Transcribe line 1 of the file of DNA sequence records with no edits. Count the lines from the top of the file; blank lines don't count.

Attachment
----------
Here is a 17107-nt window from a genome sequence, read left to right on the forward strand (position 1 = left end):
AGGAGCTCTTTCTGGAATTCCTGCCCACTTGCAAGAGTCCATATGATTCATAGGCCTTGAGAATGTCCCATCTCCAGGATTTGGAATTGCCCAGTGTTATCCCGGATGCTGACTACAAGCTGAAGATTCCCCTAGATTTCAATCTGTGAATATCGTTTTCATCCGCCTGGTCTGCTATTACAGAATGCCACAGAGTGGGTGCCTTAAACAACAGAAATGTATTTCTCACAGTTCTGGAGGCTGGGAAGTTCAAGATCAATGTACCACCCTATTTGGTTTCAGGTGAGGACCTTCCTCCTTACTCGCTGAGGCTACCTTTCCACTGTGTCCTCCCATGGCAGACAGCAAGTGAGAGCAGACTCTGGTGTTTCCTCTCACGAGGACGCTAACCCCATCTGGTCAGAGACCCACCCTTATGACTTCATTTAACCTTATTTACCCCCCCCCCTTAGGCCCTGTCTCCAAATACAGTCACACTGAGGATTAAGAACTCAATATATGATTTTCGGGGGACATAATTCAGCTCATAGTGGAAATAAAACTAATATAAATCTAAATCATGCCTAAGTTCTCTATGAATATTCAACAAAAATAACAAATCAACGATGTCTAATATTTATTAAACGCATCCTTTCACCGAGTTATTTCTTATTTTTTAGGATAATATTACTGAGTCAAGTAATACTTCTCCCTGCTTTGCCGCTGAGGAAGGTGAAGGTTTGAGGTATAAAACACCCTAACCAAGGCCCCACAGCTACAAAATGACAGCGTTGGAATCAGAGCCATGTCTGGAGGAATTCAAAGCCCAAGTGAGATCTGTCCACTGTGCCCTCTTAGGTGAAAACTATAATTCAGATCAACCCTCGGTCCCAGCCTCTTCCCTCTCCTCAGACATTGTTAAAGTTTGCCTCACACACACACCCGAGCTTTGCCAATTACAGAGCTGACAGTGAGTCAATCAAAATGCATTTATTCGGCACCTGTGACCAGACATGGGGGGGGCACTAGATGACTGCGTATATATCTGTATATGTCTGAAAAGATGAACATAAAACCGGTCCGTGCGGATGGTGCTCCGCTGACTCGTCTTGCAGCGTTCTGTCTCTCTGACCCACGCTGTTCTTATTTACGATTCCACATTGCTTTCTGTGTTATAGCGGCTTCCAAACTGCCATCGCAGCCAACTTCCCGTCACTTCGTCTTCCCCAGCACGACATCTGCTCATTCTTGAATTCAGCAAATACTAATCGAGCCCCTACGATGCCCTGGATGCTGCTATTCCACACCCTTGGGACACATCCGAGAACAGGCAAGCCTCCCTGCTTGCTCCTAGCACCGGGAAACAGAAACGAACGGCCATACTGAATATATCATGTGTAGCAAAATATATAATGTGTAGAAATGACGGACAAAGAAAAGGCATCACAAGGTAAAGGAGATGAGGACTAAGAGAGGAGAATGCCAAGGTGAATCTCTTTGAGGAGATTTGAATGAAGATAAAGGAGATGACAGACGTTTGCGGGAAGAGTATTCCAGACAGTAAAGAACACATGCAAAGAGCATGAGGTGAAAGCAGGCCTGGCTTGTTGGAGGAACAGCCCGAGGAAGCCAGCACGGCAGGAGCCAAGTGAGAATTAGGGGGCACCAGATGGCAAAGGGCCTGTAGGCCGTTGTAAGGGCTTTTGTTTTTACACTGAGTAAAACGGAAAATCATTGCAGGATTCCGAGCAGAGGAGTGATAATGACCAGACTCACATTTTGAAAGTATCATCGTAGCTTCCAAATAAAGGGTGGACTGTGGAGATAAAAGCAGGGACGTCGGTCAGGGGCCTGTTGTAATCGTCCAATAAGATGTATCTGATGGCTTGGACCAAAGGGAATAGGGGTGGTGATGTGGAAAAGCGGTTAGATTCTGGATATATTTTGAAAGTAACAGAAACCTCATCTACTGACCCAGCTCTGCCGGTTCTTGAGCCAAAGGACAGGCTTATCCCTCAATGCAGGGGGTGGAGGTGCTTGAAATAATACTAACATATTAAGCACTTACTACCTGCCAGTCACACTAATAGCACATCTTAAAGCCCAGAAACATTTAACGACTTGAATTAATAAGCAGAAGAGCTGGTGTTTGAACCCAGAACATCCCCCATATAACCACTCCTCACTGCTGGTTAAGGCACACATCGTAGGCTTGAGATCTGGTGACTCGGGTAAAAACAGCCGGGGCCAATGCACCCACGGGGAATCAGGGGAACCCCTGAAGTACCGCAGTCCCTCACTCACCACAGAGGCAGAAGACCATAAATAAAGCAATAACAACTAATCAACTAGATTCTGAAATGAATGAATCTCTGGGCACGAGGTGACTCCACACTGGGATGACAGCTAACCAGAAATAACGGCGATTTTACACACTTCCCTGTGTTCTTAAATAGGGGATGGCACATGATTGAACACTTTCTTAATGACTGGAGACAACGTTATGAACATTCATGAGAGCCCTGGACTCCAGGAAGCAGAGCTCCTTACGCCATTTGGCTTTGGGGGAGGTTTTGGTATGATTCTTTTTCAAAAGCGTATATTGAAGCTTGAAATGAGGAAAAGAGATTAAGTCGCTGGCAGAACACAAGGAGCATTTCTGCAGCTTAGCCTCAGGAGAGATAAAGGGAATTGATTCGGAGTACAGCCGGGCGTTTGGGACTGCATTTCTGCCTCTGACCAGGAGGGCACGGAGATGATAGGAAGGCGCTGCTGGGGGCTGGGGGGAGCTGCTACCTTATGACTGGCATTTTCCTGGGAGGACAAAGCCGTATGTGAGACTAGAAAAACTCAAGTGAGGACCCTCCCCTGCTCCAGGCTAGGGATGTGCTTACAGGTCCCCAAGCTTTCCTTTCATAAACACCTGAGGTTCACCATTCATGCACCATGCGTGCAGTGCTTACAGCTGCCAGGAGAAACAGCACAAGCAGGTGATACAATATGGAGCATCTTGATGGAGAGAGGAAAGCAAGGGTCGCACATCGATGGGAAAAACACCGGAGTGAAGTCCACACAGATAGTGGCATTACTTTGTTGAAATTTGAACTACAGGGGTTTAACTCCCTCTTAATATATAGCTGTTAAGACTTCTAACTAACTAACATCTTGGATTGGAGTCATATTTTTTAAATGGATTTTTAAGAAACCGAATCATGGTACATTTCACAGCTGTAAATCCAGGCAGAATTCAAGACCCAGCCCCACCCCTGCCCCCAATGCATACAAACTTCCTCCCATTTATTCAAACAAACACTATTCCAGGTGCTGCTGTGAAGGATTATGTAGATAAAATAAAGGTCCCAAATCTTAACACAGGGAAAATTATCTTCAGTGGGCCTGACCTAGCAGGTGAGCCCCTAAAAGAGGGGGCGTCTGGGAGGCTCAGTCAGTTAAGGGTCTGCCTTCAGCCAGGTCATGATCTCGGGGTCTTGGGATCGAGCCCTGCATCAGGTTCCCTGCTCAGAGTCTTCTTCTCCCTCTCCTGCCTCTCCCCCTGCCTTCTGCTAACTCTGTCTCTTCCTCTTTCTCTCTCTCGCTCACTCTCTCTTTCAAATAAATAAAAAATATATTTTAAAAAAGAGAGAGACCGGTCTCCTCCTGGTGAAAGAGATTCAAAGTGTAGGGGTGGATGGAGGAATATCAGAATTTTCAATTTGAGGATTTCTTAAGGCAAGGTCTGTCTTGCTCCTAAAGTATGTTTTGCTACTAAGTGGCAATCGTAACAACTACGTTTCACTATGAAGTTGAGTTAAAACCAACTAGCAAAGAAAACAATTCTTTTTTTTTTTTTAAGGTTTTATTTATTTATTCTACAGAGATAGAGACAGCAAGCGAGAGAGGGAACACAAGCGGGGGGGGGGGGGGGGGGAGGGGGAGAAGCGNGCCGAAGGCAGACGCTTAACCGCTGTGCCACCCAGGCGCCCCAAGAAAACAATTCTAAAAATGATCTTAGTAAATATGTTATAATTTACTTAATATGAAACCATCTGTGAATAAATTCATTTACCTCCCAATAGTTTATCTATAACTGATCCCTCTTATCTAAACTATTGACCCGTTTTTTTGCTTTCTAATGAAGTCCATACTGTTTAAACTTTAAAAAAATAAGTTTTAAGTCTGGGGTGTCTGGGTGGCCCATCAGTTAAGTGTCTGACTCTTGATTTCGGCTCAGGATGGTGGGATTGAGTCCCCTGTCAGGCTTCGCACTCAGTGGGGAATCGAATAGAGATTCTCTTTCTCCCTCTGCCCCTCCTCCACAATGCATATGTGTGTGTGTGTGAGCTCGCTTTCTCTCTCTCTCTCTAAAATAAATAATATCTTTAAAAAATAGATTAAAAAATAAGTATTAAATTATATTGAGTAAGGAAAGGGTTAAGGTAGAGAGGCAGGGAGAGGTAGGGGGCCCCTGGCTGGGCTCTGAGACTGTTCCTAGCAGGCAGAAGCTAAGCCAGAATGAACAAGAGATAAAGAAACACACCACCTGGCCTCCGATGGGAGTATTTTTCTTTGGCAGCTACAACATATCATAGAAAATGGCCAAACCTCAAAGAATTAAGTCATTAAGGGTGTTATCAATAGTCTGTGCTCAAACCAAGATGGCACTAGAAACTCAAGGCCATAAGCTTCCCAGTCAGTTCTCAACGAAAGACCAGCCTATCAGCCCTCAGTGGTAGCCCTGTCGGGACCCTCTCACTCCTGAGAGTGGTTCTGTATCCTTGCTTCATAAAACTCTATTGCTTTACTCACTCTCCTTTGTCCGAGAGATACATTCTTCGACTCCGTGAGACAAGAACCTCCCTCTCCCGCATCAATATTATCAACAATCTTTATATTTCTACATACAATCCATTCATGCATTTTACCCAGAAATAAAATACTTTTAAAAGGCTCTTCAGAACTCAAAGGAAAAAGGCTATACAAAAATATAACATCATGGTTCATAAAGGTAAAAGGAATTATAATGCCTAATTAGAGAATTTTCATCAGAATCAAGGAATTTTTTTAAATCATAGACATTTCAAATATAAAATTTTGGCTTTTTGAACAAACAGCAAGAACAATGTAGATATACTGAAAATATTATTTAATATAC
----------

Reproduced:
Here is a 17107-nt window from a genome sequence, read left to right on the forward strand (position 1 = left end):